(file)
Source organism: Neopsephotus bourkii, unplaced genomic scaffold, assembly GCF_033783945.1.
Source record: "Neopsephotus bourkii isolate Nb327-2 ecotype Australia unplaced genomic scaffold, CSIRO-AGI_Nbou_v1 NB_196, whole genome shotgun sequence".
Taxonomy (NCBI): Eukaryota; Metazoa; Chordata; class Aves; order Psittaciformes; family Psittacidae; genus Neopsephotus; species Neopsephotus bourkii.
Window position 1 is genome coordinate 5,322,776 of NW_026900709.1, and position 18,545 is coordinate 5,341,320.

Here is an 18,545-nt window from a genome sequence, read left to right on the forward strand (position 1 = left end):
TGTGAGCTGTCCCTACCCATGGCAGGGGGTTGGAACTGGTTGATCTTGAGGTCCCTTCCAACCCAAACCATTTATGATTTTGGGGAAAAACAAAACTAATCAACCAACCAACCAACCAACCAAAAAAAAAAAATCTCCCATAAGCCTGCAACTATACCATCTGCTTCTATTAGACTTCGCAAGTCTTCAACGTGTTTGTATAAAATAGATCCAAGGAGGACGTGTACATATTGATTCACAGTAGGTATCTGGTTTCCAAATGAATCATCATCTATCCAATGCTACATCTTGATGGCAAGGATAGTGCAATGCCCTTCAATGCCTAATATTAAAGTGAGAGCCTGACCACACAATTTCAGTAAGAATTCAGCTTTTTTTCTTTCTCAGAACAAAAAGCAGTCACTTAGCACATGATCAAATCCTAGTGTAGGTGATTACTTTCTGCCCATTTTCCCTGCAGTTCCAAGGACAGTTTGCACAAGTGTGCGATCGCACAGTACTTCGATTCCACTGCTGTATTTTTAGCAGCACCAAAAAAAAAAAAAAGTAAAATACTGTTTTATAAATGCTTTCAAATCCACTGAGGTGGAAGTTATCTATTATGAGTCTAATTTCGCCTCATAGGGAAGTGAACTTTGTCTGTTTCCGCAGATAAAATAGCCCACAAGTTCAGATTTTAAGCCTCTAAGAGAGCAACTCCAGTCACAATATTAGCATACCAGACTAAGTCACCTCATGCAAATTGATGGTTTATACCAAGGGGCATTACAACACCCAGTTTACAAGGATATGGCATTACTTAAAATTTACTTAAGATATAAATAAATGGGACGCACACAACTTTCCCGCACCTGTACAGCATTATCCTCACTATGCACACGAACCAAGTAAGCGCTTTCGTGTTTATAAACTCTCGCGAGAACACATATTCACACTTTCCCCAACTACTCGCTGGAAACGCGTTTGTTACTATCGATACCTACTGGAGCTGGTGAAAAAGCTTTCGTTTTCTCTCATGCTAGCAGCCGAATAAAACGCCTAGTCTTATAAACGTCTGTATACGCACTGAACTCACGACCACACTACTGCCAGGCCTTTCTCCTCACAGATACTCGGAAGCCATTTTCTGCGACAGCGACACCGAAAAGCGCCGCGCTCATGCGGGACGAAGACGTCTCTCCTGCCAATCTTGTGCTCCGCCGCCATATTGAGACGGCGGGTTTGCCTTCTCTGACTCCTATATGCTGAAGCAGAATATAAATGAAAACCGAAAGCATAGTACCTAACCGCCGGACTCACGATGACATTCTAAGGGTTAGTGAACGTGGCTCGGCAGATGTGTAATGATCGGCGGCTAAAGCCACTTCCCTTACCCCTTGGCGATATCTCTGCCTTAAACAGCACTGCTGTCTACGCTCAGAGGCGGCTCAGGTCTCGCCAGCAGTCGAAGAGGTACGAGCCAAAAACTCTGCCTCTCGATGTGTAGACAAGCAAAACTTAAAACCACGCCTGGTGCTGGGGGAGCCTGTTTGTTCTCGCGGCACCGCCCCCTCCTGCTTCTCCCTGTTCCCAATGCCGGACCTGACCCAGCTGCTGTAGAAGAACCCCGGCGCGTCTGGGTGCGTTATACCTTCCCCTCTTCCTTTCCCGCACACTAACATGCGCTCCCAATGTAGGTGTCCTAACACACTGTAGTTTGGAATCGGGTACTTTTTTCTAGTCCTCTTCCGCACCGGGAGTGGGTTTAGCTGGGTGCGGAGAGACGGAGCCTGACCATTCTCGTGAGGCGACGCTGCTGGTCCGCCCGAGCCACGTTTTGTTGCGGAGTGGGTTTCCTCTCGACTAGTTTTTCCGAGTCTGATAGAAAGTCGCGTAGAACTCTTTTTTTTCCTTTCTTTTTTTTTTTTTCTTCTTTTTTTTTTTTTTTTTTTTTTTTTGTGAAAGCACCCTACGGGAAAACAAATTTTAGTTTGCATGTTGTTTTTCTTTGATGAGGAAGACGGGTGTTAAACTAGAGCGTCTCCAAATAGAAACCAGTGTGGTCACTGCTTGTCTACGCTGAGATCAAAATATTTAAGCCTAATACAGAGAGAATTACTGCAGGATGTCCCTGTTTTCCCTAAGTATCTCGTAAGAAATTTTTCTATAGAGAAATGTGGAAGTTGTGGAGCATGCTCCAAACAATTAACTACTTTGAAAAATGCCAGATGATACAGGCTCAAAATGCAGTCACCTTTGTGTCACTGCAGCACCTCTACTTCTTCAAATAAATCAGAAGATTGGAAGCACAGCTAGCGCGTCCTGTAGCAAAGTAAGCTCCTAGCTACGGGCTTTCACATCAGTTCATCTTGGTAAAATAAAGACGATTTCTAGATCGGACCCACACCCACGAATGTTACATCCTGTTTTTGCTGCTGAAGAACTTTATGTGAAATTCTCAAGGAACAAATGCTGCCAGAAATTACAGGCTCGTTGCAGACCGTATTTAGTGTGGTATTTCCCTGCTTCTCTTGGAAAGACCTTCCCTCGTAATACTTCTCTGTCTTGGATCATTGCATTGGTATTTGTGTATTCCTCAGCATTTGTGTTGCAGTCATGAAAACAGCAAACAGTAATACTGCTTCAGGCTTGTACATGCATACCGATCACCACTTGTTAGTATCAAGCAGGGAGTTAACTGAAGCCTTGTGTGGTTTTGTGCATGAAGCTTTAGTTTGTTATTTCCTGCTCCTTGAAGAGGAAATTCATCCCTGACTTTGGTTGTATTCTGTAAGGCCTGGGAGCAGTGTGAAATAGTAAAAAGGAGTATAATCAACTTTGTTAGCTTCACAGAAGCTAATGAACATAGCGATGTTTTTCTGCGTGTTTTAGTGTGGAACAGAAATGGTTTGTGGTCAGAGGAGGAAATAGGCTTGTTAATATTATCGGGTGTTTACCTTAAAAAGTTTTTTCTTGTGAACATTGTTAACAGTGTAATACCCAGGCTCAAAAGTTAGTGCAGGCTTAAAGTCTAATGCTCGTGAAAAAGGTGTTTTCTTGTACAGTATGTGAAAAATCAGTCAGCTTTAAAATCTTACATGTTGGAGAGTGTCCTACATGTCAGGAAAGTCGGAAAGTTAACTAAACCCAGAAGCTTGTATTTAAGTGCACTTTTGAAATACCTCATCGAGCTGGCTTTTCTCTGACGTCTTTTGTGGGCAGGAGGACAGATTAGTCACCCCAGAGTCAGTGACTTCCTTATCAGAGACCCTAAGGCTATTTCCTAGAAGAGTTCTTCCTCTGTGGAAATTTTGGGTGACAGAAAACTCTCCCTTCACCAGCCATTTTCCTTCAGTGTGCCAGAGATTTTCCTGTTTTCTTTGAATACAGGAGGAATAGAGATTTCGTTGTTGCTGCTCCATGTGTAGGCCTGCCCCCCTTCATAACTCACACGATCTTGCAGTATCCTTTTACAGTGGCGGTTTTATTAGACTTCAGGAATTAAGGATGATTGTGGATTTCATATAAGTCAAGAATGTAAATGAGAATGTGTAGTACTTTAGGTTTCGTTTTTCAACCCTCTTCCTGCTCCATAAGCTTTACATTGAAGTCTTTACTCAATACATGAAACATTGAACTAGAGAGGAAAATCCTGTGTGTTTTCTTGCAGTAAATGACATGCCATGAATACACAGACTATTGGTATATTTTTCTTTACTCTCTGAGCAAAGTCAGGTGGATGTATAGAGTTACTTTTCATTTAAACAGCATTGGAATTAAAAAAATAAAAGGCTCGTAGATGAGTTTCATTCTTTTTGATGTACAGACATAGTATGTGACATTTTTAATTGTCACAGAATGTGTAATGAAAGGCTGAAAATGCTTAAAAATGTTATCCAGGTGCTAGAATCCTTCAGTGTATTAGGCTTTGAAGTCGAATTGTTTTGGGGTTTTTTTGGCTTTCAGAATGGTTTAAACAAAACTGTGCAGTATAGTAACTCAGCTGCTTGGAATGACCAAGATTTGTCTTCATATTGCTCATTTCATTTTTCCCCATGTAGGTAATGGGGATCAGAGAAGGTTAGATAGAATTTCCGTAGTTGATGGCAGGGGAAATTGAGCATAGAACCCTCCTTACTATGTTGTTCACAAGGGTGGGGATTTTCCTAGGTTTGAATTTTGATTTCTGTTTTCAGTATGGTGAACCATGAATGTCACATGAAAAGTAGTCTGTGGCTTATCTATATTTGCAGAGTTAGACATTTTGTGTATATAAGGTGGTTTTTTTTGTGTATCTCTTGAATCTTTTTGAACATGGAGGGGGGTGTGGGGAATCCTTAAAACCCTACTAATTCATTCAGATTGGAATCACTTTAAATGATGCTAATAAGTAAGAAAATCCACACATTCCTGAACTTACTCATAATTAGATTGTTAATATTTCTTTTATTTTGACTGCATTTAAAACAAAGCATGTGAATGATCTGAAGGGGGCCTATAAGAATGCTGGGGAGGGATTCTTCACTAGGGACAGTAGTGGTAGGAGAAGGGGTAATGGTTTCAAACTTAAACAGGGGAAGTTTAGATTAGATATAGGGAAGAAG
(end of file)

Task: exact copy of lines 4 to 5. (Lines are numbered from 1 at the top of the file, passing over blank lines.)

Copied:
Window position 1 is genome coordinate 5,322,776 of NW_026900709.1, and position 18,545 is coordinate 5,341,320.

Here is an 18,545-nt window from a genome sequence, read left to right on the forward strand (position 1 = left end):